Three Kidnapped Daughters
IN spite of all the talk about Indian wars and in spite of the December murders, Boonesborough had begun to feel fairly secure again in the early summer of 1776. Farther to the north, a few settlers had been killed, but Daniel and Squire Boone had come home from their surveying at the Falls of the Ohio without hint of danger. Daniel himself lived in an unfortified cabin by the river, and it is said that a few other settlers had even built cabins on the other side.
Everything seemed so safe that on Sunday, July 7, after the usual Bible reading, a party of three young girls went for a paddle on the river. Jemima Boone was suffering from a "cane stab" in the foot. It was not an infrequent injury, since the stubble of broken cane was sharp, and young girls and even grown women rarely wore shoes in the summertime. Jemima wanted to soak the wound in the cool water of the river, and Betsey and Fanny Callaway went with her to paddle.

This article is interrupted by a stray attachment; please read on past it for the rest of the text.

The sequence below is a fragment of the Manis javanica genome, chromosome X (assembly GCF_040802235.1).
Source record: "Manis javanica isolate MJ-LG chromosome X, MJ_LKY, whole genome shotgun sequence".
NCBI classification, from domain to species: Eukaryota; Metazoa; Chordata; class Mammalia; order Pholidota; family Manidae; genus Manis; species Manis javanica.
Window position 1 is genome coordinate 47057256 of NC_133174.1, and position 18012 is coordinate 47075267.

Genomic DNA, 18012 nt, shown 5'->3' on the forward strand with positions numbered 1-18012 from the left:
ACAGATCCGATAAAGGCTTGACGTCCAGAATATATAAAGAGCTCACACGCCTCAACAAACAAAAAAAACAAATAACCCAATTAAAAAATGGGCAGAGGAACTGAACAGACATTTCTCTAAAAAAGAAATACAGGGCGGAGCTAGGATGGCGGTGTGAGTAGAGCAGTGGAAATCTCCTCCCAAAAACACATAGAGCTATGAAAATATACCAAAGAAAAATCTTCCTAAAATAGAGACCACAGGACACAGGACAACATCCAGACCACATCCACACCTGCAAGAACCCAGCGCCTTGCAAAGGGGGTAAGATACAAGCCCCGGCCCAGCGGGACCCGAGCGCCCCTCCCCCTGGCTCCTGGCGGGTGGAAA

These three were the belles of Boonesborough. Betsey, sixteen, was engaged to marry Samuel Henderson. Jemima and Fanny, though only fourteen, already had serious suitors eager to marry them. Daniel Boone was at the moment enacting the rôle of stern parent, opposing the marriage of so young a girl to Flanders Callaway, a nephew of Colonel Callaway.
A great many youngsters clamored to go along on the boat ride; but young ladies with suitors felt much too grown up to